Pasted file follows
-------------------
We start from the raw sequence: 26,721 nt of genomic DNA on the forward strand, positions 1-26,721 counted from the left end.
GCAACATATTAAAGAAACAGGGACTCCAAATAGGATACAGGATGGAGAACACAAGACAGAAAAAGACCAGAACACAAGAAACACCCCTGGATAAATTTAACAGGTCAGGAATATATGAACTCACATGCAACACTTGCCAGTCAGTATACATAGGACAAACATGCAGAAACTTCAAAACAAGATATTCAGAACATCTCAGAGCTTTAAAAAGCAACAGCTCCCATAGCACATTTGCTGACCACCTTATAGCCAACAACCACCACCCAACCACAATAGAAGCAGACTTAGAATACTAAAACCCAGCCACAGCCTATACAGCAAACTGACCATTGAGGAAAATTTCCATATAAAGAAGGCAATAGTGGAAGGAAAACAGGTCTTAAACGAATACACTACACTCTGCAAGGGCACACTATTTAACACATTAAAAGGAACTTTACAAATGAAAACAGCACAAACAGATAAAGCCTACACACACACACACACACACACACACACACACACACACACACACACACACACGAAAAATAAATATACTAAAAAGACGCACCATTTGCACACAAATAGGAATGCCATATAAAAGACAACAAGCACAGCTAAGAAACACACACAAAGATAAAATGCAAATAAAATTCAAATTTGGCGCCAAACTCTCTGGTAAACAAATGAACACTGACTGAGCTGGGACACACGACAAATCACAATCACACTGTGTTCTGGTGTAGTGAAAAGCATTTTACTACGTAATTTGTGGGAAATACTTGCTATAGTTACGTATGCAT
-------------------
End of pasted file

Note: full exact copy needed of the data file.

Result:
We start from the raw sequence: 26,721 nt of genomic DNA on the forward strand, positions 1-26,721 counted from the left end.
GCAACATATTAAAGAAACAGGGACTCCAAATAGGATACAGGATGGAGAACACAAGACAGAAAAAGACCAGAACACAAGAAACACCCCTGGATAAATTTAACAGGTCAGGAATATATGAACTCACATGCAACACTTGCCAGTCAGTATACATAGGACAAACATGCAGAAACTTCAAAACAAGATATTCAGAACATCTCAGAGCTTTAAAAAGCAACAGCTCCCATAGCACATTTGCTGACCACCTTATAGCCAACAACCACCACCCAACCACAATAGAAGCAGACTTAGAATACTAAAACCCAGCCACAGCCTATACAGCAAACTGACCATTGAGGAAAATTTCCATATAAAGAAGGCAATAGTGGAAGGAAAACAGGTCTTAAACGAATACACTACACTCTGCAAGGGCACACTATTTAACACATTAAAAGGAACTTTACAAATGAAAACAGCACAAACAGATAAAGCCTACACACACACACACACACACACACACACACACACACACACACACACACACACGAAAAATAAATATACTAAAAAGACGCACCATTTGCACACAAATAGGAATGCCATATAAAAGACAACAAGCACAGCTAAGAAACACACACAAAGATAAAATGCAAATAAAATTCAAATTTGGCGCCAAACTCTCTGGTAAACAAATGAACACTGACTGAGCTGGGACACACGACAAATCACAATCACACTGTGTTCTGGTGTAGTGAAAAGCATTTTACTACGTAATTTGTGGGAAATACTTGCTATAGTTACGTATGCAT